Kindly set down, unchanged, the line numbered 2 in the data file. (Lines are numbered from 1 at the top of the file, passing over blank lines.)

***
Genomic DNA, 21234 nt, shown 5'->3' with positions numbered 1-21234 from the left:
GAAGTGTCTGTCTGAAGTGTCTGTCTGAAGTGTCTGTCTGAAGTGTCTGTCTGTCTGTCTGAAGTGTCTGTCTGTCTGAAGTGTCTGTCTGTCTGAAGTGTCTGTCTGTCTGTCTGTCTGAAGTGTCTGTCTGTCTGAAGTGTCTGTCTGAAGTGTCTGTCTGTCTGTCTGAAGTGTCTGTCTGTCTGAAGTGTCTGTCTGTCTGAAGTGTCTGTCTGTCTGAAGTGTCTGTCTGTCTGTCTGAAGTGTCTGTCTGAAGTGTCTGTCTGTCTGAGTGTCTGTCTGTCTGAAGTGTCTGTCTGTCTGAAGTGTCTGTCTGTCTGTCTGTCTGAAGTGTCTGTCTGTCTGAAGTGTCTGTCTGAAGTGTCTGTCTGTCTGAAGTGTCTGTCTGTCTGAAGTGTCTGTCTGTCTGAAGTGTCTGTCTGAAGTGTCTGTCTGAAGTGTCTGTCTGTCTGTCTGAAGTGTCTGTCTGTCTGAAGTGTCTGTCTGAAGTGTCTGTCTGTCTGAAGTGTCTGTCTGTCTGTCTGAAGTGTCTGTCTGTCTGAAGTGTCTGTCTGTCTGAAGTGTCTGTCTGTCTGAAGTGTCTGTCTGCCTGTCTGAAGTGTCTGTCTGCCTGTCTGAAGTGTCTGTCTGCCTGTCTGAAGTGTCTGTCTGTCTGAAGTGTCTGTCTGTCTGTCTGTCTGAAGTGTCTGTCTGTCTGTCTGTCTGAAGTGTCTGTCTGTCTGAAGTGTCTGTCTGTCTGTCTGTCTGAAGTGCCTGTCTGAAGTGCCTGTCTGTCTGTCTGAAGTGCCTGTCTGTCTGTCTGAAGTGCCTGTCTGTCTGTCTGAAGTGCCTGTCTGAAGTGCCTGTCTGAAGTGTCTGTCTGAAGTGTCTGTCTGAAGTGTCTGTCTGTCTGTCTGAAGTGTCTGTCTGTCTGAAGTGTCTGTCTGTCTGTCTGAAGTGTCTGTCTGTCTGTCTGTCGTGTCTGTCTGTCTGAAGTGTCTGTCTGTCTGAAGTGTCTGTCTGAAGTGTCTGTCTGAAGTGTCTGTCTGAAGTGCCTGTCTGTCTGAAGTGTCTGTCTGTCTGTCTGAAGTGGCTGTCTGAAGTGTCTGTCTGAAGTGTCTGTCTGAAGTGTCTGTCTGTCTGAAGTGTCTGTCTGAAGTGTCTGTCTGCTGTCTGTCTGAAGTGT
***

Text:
GAAGTGTCTGTCTGAAGTGTCTGTCTGAAGTGTCTGTCTGAAGTGTCTGTCTGTCTGTCTGAAGTGTCTGTCTGTCTGAAGTGTCTGTCTGTCTGAAGTGTCTGTCTGTCTGTCTGTCTGAAGTGTCTGTCTGTCTGAAGTGTCTGTCTGAAGTGTCTGTCTGTCTGTCTGAAGTGTCTGTCTGTCTGAAGTGTCTGTCTGTCTGAAGTGTCTGTCTGTCTGAAGTGTCTGTCTGTCTGTCTGAAGTGTCTGTCTGAAGTGTCTGTCTGTCTGAGTGTCTGTCTGTCTGAAGTGTCTGTCTGTCTGAAGTGTCTGTCTGTCTGTCTGTCTGAAGTGTCTGTCTGTCTGAAGTGTCTGTCTGAAGTGTCTGTCTGTCTGAAGTGTCTGTCTGTCTGAAGTGTCTGTCTGTCTGAAGTGTCTGTCTGAAGTGTCTGTCTGAAGTGTCTGTCTGTCTGTCTGAAGTGTCTGTCTGTCTGAAGTGTCTGTCTGAAGTGTCTGTCTGTCTGAAGTGTCTGTCTGTCTGTCTGAAGTGTCTGTCTGTCTGAAGTGTCTGTCTGTCTGAAGTGTCTGTCTGTCTGAAGTGTCTGTCTGCCTGTCTGAAGTGTCTGTCTGCCTGTCTGAAGTGTCTGTCTGCCTGTCTGAAGTGTCTGTCTGTCTGAAGTGTCTGTCTGTCTGTCTGTCTGAAGTGTCTGTCTGTCTGTCTGTCTGAAGTGTCTGTCTGTCTGAAGTGTCTGTCTGTCTGTCTGTCTGAAGTGCCTGTCTGAAGTGCCTGTCTGTCTGTCTGAAGTGCCTGTCTGTCTGTCTGAAGTGCCTGTCTGTCTGTCTGAAGTGCCTGTCTGAAGTGCCTGTCTGAAGTGTCTGTCTGAAGTGTCTGTCTGAAGTGTCTGTCTGTCTGTCTGAAGTGTCTGTCTGTCTGAAGTGTCTGTCTGTCTGTCTGAAGTGTCTGTCTGTCTGTCTGTCGTGTCTGTCTGTCTGAAGTGTCTGTCTGTCTGAAGTGTCTGTCTGAAGTGTCTGTCTGAAGTGTCTGTCTGAAGTGCCTGTCTGTCTGAAGTGTCTGTCTGTCTGTCTGAAGTGGCTGTCTGAAGTGTCTGTCTGAAGTGTCTGTCTGAAGTGTCTGTCTGTCTGAAGTGTCTGTCTGAAGTGTCTGTCTGCTGTCTGTCTGAAGTGT